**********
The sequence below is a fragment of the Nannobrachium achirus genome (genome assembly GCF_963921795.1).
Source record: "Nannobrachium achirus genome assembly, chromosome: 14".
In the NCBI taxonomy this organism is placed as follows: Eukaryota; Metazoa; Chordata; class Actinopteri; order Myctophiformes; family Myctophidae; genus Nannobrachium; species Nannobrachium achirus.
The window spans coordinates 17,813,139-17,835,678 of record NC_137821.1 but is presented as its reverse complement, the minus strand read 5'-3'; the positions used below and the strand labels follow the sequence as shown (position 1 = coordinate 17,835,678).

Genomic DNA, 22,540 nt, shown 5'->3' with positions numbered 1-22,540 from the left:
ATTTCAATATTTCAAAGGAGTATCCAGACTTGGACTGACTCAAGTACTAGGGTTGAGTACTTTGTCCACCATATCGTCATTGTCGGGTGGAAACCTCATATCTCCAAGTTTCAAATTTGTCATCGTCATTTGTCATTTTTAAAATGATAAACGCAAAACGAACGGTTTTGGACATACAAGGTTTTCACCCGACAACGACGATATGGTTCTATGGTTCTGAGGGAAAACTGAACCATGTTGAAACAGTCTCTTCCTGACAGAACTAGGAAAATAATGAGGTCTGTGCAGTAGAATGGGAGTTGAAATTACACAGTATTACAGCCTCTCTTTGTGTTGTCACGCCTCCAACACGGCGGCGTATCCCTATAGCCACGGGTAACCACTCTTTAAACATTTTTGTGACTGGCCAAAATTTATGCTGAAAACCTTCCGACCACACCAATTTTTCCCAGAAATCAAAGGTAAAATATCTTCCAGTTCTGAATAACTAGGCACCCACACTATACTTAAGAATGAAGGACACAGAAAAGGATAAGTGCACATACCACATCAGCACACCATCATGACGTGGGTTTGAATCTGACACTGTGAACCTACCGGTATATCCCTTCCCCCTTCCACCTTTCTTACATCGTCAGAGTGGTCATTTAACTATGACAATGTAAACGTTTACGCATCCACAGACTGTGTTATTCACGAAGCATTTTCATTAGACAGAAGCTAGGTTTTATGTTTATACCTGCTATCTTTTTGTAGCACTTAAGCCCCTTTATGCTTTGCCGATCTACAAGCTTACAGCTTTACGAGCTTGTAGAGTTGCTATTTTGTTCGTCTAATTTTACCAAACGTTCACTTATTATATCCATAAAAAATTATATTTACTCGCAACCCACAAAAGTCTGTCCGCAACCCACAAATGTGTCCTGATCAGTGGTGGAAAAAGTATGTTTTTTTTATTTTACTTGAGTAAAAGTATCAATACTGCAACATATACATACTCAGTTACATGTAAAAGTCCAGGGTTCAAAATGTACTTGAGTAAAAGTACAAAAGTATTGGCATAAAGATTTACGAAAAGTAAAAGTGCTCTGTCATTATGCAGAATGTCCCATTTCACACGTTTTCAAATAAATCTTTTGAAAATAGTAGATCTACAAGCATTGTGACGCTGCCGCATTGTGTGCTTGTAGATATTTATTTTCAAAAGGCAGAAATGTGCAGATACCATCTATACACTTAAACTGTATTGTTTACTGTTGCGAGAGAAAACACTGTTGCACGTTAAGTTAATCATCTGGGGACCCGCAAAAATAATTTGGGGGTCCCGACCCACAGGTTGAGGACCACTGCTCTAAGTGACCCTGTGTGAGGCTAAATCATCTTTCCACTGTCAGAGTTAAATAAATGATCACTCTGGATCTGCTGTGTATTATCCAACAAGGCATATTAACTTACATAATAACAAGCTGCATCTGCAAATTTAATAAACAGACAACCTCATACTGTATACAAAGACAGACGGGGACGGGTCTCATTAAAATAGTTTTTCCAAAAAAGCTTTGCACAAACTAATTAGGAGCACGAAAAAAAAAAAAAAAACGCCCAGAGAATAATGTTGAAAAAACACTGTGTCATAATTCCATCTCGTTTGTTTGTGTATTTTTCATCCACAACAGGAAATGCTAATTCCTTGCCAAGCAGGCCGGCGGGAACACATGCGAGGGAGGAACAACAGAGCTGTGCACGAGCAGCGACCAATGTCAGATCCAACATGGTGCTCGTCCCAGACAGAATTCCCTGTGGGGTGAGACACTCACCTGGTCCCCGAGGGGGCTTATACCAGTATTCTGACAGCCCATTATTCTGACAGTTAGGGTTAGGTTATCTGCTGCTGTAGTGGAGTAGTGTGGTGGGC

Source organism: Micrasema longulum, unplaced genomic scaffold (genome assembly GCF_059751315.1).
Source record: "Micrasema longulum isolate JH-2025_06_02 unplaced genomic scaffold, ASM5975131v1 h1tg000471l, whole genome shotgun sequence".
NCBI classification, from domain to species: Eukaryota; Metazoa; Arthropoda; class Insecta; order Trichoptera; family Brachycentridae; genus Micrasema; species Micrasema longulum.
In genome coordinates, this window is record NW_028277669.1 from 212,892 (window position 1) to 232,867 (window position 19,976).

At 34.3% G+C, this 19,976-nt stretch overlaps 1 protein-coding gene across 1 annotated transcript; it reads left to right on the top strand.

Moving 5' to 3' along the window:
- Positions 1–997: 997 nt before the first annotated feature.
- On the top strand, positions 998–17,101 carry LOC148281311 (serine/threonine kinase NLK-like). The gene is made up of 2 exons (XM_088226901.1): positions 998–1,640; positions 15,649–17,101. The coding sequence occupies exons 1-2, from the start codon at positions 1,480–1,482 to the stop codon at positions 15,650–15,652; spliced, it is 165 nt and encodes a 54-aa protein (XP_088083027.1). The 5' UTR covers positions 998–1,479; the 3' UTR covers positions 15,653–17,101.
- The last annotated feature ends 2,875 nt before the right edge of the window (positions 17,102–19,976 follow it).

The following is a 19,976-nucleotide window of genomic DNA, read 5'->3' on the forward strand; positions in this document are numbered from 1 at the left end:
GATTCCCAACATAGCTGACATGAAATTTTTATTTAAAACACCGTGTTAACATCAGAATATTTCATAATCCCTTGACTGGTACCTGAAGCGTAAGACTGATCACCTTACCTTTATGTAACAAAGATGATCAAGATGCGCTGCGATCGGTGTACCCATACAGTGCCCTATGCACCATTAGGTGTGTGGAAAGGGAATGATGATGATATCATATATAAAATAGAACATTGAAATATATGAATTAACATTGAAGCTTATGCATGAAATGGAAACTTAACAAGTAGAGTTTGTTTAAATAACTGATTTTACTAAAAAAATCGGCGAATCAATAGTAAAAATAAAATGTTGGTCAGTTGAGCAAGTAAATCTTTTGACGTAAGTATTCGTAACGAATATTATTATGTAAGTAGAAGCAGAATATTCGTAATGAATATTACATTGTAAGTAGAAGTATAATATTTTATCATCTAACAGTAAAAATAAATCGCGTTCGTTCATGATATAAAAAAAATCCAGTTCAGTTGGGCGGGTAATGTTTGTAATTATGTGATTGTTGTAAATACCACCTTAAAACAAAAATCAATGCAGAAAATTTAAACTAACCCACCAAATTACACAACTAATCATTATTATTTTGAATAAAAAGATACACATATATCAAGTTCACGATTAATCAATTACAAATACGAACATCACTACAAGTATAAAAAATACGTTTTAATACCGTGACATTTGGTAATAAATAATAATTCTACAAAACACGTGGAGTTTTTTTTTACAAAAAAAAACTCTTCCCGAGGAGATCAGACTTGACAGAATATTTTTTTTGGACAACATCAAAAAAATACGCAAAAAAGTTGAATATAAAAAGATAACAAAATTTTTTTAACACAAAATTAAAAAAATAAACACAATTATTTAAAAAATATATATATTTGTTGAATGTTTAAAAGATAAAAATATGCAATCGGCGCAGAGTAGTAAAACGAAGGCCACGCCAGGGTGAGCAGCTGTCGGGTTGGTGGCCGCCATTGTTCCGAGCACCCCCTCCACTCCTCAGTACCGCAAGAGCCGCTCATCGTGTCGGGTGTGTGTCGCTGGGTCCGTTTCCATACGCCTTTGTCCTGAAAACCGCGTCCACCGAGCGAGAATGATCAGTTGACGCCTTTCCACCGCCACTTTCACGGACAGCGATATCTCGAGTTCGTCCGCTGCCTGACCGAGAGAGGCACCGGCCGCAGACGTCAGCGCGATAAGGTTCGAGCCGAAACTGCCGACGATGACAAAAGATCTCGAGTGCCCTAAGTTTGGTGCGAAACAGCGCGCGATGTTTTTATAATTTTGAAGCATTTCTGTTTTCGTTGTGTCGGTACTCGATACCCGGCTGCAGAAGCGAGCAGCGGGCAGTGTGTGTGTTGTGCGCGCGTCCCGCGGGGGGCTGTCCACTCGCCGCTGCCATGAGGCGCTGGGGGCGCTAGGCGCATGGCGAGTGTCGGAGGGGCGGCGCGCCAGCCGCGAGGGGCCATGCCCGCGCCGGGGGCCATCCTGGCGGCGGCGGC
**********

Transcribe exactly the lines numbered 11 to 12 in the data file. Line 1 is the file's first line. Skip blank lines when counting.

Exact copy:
At 34.3% G+C, this 19,976-nt stretch overlaps 1 protein-coding gene across 1 annotated transcript; it reads left to right on the top strand.

Moving 5' to 3' along the window: